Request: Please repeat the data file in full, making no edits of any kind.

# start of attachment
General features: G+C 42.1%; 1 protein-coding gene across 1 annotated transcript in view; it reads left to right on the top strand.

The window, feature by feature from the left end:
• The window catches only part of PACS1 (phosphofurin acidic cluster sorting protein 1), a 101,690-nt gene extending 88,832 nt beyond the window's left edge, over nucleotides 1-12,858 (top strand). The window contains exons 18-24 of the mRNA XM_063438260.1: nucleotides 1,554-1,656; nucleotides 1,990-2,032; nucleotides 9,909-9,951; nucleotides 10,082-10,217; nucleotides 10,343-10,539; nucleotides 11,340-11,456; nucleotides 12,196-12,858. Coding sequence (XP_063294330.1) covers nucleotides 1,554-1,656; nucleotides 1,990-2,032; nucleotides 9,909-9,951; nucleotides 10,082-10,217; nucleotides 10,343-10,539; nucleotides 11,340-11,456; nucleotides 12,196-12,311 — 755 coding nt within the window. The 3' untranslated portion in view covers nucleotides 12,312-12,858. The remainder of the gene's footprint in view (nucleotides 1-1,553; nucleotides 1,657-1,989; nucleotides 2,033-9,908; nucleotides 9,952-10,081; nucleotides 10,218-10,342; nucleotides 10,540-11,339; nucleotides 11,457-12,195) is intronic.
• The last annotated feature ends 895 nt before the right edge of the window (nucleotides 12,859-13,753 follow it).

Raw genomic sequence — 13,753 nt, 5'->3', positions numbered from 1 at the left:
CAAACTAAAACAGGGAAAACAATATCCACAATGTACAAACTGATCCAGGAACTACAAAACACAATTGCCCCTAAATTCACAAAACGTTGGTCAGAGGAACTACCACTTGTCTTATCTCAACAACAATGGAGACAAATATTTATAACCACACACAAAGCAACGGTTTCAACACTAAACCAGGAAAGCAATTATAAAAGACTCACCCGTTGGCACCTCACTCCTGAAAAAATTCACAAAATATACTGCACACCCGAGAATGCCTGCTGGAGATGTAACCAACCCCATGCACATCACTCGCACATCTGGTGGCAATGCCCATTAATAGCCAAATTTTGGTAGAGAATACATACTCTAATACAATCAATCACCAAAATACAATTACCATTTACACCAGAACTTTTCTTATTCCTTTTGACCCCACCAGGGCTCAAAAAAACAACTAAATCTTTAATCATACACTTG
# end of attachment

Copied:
General features: G+C 42.1%; 1 protein-coding gene across 1 annotated transcript in view; it reads left to right on the top strand.

The window, feature by feature from the left end:
• The window catches only part of PACS1 (phosphofurin acidic cluster sorting protein 1), a 101,690-nt gene extending 88,832 nt beyond the window's left edge, over nucleotides 1-12,858 (top strand). The window contains exons 18-24 of the mRNA XM_063438260.1: nucleotides 1,554-1,656; nucleotides 1,990-2,032; nucleotides 9,909-9,951; nucleotides 10,082-10,217; nucleotides 10,343-10,539; nucleotides 11,340-11,456; nucleotides 12,196-12,858. Coding sequence (XP_063294330.1) covers nucleotides 1,554-1,656; nucleotides 1,990-2,032; nucleotides 9,909-9,951; nucleotides 10,082-10,217; nucleotides 10,343-10,539; nucleotides 11,340-11,456; nucleotides 12,196-12,311 — 755 coding nt within the window. The 3' untranslated portion in view covers nucleotides 12,312-12,858. The remainder of the gene's footprint in view (nucleotides 1-1,553; nucleotides 1,657-1,989; nucleotides 2,033-9,908; nucleotides 9,952-10,081; nucleotides 10,218-10,342; nucleotides 10,540-11,339; nucleotides 11,457-12,195) is intronic.
• The last annotated feature ends 895 nt before the right edge of the window (nucleotides 12,859-13,753 follow it).

Raw genomic sequence — 13,753 nt, 5'->3', positions numbered from 1 at the left:
CAAACTAAAACAGGGAAAACAATATCCACAATGTACAAACTGATCCAGGAACTACAAAACACAATTGCCCCTAAATTCACAAAACGTTGGTCAGAGGAACTACCACTTGTCTTATCTCAACAACAATGGAGACAAATATTTATAACCACACACAAAGCAACGGTTTCAACACTAAACCAGGAAAGCAATTATAAAAGACTCACCCGTTGGCACCTCACTCCTGAAAAAATTCACAAAATATACTGCACACCCGAGAATGCCTGCTGGAGATGTAACCAACCCCATGCACATCACTCGCACATCTGGTGGCAATGCCCATTAATAGCCAAATTTTGGTAGAGAATACATACTCTAATACAATCAATCACCAAAATACAATTACCATTTACACCAGAACTTTTCTTATTCCTTTTGACCCCACCAGGGCTCAAAAAAACAACTAAATCTTTAATCATACACTTG